Russia always did defend well. Napoleon found out after his Grande Armée spent five months, two weeks and six days in Russia in 1812. And the Siege of Leningrad in World War Two lasted 872 days and cost a million Russian lives, but the visitors went home.
So was that really a shocker that a Spanish team, far from its prime, far from home, fumbled around for 120 minutes on Sunday, inducing an own goal by a stalwart Russian defender, coughing up one penalty kick goal, and ultimately failing via dreaded penalty kicks?
Russia did what it had to do, letting the visitors complete over 1,000 passes in two futile hours, and waiting for the deluge and the amped-up crowd to take over.
That’s an upset?
By the same token is it really so terrible that Germany, the defending champion, in name, anyway, could not get out of the group stage, and Leo Messi and Cristiano Ronaldo – “the two best players in the world today,” as the saying goes – went home after Saturday?
La Liga starts on Aug. 18. Buen descanso, senores. Better teams, hungrier teams, younger teams, faster teams, are staying in Russia for a while. How bad is that?
Spain did not resemble the squad that charmed in the 2010 World Cup, playing tiki-taka while the Dutch, from a nation that once invented Total Football, resorted to thugging it up. But that was eight years ago.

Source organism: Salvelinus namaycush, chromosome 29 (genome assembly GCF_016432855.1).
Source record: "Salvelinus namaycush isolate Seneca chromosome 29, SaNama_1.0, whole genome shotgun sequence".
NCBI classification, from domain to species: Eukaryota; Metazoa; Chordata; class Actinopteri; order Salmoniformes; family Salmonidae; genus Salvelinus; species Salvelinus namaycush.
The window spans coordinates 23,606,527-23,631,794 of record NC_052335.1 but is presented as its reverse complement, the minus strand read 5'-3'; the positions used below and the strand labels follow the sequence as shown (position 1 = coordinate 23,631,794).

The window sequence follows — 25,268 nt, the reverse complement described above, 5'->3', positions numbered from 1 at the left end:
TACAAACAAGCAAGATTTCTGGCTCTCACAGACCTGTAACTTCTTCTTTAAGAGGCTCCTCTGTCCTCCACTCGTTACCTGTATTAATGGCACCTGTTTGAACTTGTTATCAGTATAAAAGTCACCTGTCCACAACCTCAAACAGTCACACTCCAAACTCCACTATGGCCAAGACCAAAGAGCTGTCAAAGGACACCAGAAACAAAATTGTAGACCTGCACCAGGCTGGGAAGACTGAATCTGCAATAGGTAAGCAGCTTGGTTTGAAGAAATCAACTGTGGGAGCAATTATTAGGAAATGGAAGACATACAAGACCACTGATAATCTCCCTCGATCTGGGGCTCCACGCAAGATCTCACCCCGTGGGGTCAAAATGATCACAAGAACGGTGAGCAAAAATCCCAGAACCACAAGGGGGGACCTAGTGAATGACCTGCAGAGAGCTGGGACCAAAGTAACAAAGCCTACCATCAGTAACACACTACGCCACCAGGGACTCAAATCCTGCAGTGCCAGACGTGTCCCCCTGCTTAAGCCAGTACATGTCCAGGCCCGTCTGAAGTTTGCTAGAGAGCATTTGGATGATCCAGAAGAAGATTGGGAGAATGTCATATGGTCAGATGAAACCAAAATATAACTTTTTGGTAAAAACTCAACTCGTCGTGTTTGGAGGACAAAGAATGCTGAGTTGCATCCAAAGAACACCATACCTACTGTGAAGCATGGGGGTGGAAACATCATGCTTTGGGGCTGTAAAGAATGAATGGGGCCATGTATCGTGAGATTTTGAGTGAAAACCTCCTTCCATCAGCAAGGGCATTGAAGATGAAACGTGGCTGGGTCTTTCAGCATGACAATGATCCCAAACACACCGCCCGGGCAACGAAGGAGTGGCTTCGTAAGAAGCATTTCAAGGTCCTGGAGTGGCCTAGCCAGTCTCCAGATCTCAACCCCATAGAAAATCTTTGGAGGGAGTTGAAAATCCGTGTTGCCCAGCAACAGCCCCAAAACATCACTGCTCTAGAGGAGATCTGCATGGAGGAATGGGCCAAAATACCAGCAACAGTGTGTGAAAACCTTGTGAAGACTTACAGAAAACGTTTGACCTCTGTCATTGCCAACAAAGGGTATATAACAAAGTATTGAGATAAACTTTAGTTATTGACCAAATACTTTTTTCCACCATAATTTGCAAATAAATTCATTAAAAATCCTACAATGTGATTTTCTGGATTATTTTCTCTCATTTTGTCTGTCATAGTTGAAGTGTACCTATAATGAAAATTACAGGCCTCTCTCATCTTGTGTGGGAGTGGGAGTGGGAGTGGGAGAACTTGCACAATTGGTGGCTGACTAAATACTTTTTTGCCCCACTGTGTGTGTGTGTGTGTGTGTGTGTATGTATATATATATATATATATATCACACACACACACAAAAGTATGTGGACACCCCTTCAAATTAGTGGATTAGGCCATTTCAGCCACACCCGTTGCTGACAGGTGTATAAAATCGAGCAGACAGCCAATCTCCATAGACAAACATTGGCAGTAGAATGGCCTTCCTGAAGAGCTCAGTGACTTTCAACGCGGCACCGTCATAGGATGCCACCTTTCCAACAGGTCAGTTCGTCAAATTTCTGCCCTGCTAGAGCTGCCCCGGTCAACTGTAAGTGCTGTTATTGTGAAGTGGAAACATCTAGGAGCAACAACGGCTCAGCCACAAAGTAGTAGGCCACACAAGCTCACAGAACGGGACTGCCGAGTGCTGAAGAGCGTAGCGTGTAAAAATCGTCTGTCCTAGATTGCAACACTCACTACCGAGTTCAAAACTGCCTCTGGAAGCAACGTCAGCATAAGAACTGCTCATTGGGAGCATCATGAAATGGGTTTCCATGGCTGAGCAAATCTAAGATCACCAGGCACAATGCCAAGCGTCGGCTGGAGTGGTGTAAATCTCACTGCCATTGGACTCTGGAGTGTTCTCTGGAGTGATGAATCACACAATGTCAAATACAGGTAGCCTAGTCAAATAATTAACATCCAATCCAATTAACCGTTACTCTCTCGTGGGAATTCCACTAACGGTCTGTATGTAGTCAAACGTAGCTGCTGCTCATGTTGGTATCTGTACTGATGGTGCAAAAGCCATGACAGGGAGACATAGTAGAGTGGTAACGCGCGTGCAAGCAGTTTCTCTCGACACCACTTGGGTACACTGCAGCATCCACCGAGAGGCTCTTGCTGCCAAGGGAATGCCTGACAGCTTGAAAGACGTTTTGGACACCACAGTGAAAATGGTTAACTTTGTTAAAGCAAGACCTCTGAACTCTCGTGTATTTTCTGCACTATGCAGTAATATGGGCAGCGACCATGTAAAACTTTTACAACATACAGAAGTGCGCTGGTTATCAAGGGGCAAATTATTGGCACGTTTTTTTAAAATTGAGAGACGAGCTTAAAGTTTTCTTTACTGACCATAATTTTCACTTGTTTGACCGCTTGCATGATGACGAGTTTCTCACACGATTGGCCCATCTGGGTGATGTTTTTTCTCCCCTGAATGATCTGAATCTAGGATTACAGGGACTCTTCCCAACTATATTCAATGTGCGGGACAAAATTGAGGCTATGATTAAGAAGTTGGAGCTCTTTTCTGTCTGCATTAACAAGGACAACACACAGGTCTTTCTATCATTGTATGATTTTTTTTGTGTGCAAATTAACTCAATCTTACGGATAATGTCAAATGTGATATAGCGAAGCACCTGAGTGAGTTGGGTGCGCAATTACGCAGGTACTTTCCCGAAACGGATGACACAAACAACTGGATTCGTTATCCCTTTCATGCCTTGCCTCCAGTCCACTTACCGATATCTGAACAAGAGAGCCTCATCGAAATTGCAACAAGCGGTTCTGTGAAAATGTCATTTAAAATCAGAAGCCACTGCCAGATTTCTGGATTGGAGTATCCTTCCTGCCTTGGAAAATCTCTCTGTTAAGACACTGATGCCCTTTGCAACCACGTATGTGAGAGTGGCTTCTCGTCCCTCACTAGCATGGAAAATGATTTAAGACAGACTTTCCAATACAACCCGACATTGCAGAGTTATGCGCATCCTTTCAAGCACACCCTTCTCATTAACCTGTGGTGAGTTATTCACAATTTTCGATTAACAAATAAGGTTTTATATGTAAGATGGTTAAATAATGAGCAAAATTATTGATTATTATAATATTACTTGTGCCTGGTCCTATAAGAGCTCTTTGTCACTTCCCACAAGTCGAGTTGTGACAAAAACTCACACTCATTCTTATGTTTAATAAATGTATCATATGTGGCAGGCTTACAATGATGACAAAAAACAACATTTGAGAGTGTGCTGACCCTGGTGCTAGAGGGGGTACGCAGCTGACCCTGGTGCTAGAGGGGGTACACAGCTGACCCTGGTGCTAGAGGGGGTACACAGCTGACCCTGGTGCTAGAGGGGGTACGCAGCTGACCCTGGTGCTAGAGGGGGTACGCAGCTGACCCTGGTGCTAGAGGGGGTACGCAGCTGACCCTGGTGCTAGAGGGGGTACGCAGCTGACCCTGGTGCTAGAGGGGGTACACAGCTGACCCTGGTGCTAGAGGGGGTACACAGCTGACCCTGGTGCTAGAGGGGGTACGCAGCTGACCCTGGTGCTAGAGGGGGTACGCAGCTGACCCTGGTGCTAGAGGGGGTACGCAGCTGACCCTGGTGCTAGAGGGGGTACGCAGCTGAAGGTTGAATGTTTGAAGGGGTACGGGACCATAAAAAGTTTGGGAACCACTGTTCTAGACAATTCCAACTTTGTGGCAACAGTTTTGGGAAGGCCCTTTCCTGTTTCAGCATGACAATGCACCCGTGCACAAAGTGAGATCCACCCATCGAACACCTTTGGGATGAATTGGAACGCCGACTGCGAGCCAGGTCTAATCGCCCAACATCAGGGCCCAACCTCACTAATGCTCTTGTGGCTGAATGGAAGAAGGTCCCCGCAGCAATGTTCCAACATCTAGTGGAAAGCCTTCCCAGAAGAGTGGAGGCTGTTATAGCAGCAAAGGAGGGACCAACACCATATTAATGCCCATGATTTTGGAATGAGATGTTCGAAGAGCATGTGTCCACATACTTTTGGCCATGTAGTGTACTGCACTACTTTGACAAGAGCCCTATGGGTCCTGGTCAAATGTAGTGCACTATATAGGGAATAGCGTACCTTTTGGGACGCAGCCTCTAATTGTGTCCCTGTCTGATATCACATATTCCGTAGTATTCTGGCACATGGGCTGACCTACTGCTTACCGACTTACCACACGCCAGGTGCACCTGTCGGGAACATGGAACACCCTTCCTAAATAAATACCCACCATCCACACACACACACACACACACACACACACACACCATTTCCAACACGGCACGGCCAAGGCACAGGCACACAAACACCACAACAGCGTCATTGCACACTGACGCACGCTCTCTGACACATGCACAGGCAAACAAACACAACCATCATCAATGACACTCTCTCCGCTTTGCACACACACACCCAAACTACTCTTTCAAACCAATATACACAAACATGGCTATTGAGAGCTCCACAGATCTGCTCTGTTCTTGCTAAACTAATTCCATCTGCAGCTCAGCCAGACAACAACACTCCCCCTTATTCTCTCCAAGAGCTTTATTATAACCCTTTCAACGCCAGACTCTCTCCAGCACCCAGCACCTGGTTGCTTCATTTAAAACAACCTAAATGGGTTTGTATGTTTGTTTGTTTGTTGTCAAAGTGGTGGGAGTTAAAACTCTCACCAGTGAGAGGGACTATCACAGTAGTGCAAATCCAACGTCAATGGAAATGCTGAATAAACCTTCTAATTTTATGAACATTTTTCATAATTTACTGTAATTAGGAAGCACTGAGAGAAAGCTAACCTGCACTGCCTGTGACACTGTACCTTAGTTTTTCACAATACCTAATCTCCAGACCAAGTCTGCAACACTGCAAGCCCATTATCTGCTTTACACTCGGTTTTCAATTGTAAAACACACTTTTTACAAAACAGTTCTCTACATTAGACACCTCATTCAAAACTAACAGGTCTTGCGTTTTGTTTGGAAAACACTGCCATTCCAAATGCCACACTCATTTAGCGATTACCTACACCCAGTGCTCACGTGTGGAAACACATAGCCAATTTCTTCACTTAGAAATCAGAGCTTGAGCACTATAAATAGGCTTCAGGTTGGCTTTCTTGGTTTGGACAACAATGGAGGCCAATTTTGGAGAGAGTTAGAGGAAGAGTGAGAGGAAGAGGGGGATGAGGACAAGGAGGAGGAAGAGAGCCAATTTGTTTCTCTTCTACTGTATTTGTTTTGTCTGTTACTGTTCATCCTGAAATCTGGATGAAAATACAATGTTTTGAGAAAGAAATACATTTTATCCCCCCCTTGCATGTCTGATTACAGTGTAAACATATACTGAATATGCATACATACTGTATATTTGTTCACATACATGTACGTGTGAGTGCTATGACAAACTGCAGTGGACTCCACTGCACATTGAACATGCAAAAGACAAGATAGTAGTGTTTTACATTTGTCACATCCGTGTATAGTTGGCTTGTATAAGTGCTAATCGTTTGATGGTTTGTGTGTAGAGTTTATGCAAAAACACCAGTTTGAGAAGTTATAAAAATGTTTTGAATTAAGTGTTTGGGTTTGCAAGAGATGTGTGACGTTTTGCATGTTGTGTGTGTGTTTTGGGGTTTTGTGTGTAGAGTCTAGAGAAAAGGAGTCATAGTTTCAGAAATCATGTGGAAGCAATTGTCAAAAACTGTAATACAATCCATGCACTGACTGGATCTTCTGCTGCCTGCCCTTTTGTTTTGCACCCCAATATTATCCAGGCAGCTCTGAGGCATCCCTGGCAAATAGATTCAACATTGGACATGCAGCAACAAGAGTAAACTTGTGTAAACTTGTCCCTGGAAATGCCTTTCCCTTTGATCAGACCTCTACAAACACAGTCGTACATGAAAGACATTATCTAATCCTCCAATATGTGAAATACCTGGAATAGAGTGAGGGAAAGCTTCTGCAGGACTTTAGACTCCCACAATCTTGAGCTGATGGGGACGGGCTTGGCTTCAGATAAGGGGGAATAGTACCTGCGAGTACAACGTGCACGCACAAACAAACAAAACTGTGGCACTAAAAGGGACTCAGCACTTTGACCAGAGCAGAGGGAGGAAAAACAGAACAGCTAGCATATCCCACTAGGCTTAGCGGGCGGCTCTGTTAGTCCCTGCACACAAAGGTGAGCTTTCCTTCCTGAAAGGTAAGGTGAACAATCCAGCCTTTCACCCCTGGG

Spain on Sunday seemed to be a rewrite of the Pirandello play, “Six Characters in Search of an Author.” This one was, “Ten Field Players in Search of a Striker.”
The Spanish manager did not start Andrés Iniesta, perhaps because of age or injury, or perhaps to avoid having the giant Artem Dzyuba beat up on him, but as soon as Dzyuba came clumping off the field after 70 minutes or so (and one PK), here came Iniesta. Spain began moving the ball better around the periphery, but Iniesta could never establish his rhythm, could never pick the lock.
The shootout? Skill and nerves and luck. Sounds like any great sport, to me.
Reminder: every World Cup exists on its own. Don’t listen to the “experts,” or even dilettantes like me, who see patterns, reminders of old days.
The only thing that exists is 2018, with Kylian Mbappe of France out-racing a relay team of Argentines on Saturday, then turning the corner from the future to the present. It must be nice to be 19, and run like that, and smile like that.
David Vecsey's sweet tale of distant love before the Web, now NYT Podcast, narrated by Griffin Dunne. Please see:
George Vecsey is Hofstra University's Alumnus of the Month! Read a Q&A with George here.